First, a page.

Writers’ Mill June 19thminutes
22 writers, including several new members, left their homes on Father’s Day afternoon to attend a Writers’ Mill meeting with local author Ken Baysinger. A fun, inspirational and informative talk was followed by delicious gluten-free snacks from Jean, writerly awards from Karin for the monthly contest, and a fun all-hands-on-deck critique of Matthew’s story. By the end it was clear lots of us could have stayed longer than the usual 2 hours. But the room would be needed for other events, so we finished at 3 and planned to return next month, July 17th, for more inspiration from Wildfire Writer Christie Krug.
Members were asked to introduce themselves by telling what genre we write in. Answers included:
- Novels—contemporary, historical, humorous, mystery, literary, spy stories, romance, amputee fiction
- Memoir—autobiography, family history, fictionalized family history
- Creative non-fiction
- Short stories
Robin didn’t mention it at the time, but zines might be another genre too, and there’s a Portland zine symposium July 9th and 10th, with various events taking place beforehand, including a 24-hour zine challenge June 25th-26th http://www.portlandzinesymposium.org/portfolio/24-hour-zine-challenge/. Find out more at http://www.portlandzinesymposium.org/
Our guest speaker, author Ken Baysinger, writes mysteries which feature local geography, local history, and, as we learned to our surprise, recognizable local characters too. He lives in the place he writes about, and his neighbors beg to be included in his books! We could have listened to him for hours, and notes from his talk are included below.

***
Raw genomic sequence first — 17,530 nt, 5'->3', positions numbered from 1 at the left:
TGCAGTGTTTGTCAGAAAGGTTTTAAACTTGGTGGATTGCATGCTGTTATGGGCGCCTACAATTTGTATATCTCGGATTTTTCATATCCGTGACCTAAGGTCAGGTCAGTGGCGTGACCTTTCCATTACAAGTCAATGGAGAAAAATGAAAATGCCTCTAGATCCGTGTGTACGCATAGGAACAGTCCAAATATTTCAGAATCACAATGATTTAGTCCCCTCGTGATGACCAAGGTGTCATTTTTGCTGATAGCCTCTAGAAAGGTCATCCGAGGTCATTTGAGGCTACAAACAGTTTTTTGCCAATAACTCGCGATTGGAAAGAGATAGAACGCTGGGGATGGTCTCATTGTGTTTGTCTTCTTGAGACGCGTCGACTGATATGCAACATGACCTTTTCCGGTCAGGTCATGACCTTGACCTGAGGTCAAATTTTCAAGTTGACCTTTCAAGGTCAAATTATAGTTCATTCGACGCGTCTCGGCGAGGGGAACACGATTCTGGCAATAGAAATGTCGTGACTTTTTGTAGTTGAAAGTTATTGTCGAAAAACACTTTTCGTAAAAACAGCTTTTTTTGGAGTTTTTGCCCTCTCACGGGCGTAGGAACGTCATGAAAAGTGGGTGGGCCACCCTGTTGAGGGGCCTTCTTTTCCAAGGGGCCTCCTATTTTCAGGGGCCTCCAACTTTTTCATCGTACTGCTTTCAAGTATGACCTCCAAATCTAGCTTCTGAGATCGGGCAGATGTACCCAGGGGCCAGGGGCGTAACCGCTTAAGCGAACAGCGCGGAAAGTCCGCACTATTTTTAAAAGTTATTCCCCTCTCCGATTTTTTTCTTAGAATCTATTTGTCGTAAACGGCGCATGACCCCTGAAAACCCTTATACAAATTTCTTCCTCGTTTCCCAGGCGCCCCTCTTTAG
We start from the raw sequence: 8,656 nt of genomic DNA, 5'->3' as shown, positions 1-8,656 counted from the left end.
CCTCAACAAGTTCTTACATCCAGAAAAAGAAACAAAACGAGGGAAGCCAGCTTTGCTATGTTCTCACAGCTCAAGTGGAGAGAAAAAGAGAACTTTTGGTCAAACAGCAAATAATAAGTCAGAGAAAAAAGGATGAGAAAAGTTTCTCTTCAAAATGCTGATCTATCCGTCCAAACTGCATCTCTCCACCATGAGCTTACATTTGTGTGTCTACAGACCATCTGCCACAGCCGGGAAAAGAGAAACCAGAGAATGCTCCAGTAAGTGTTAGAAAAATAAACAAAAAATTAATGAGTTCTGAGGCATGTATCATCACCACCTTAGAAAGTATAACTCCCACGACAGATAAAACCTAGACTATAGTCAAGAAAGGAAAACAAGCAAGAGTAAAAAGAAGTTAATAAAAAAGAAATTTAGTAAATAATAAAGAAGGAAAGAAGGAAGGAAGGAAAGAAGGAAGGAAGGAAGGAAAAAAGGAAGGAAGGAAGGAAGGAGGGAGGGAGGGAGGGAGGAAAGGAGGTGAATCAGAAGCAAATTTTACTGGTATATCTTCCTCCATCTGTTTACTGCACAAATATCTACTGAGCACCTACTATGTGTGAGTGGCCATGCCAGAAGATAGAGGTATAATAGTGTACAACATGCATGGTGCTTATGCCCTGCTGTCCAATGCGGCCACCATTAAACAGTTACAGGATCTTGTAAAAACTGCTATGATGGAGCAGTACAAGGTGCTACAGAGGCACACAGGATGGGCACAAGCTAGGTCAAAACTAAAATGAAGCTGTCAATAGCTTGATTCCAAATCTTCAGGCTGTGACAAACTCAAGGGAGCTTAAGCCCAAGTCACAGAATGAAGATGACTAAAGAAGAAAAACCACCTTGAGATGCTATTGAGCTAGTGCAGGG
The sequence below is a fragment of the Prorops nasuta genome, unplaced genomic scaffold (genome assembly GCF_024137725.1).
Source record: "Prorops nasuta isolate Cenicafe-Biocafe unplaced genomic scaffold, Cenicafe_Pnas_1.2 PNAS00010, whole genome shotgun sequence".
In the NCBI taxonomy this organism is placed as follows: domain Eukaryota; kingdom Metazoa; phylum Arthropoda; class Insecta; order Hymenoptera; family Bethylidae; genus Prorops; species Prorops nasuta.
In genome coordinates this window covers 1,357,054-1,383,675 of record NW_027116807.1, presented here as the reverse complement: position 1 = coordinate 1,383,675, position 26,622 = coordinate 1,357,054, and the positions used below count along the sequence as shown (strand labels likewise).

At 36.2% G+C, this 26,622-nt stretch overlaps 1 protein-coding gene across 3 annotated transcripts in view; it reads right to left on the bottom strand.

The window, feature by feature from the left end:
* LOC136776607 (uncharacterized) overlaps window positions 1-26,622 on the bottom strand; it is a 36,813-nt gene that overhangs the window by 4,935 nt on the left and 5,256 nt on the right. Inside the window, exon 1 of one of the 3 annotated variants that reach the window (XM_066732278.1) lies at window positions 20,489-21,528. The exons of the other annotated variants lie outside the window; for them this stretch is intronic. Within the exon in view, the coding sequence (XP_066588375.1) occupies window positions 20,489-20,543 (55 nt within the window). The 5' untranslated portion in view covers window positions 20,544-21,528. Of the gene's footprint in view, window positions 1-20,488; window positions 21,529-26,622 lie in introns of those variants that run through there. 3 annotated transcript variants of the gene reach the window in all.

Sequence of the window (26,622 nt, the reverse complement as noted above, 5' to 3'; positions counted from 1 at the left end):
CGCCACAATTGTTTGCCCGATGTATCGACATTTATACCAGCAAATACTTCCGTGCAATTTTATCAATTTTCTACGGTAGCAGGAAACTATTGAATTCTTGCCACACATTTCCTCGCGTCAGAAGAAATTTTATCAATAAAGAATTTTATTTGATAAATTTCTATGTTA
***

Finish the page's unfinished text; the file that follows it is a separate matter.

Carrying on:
Awards for June’s Home contest went to:
- First place Sheila with Breath of Life
- Second place Jean with Even A Hermit Crab and
- Third place Karen A-B with Community and Robin with Home Is Where They Never Let Me In
July’s contest, hosted by Jean, is “Postcards from the edge,” with a deadline at the end of Sunday July 3. Entries should be in the form of a postcard exchange—no more than 100 words per postcard, and no more than 750 words total. So it’s short—enjoy your summer activities and jot some notes on a card, then send your entries to judyb at portlandwritersmill dot org. More information at: http://portlandwritersmill.org/contests/current-contest-july-2016/
For those who need to let their stories and poems mature before submission, we have an image online for Karin’s August contest and for September we have Jean’s prompt: “The last time I saw (my brother) was twenty years ago. (He) didn’t look so good.” More information about these can be found at http://portlandwritersmill.org/contests/upcoming-contests/
Lacking a volunteer to lead this month’s critique, Sheila handed around questions and invited members to lead the critique themselves. The questions are posted online at: http://portlandwritersmill.org/23/critique-questions/ And the answers led to discussions of:
- Is myth revisited the same as fantasy?
- Does myth revisited have to follow the original storyline or can it deviate?
- How important is it to acknowledge what readers bring to a story in terms of expectations and prior knowledge?
- How does an opening sentence/paragraph grab the reader?
- How important is a sense of location? Can events happen “nowhere”? To what extent can location be inside the reader’s or the character’s head? And how does writing style determine how much description is needed?